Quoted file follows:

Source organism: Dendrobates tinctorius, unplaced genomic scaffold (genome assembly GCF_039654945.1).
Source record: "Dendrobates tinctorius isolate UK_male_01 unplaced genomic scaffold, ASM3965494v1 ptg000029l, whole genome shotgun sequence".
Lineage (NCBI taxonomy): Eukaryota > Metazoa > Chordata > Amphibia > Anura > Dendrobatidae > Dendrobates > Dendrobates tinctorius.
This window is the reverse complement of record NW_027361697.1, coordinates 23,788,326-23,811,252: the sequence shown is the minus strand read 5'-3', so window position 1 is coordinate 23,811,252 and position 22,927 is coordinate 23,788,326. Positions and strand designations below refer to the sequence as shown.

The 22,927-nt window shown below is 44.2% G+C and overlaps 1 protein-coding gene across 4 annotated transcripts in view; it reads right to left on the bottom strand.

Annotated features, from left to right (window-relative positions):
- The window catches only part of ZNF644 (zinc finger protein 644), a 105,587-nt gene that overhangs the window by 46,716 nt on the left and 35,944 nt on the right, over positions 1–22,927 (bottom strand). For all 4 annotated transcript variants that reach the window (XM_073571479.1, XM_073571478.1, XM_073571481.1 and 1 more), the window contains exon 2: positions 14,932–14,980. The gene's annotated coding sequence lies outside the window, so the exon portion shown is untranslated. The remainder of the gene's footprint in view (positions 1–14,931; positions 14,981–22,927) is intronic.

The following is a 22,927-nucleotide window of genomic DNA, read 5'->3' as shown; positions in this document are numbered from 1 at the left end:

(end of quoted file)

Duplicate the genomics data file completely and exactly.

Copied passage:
Source organism: Dendrobates tinctorius, unplaced genomic scaffold (genome assembly GCF_039654945.1).
Source record: "Dendrobates tinctorius isolate UK_male_01 unplaced genomic scaffold, ASM3965494v1 ptg000029l, whole genome shotgun sequence".
Lineage (NCBI taxonomy): Eukaryota > Metazoa > Chordata > Amphibia > Anura > Dendrobatidae > Dendrobates > Dendrobates tinctorius.
This window is the reverse complement of record NW_027361697.1, coordinates 23,788,326-23,811,252: the sequence shown is the minus strand read 5'-3', so window position 1 is coordinate 23,811,252 and position 22,927 is coordinate 23,788,326. Positions and strand designations below refer to the sequence as shown.

The 22,927-nt window shown below is 44.2% G+C and overlaps 1 protein-coding gene across 4 annotated transcripts in view; it reads right to left on the bottom strand.

Annotated features, from left to right (window-relative positions):
- The window catches only part of ZNF644 (zinc finger protein 644), a 105,587-nt gene that overhangs the window by 46,716 nt on the left and 35,944 nt on the right, over positions 1–22,927 (bottom strand). For all 4 annotated transcript variants that reach the window (XM_073571479.1, XM_073571478.1, XM_073571481.1 and 1 more), the window contains exon 2: positions 14,932–14,980. The gene's annotated coding sequence lies outside the window, so the exon portion shown is untranslated. The remainder of the gene's footprint in view (positions 1–14,931; positions 14,981–22,927) is intronic.

The following is a 22,927-nucleotide window of genomic DNA, read 5'->3' as shown; positions in this document are numbered from 1 at the left end: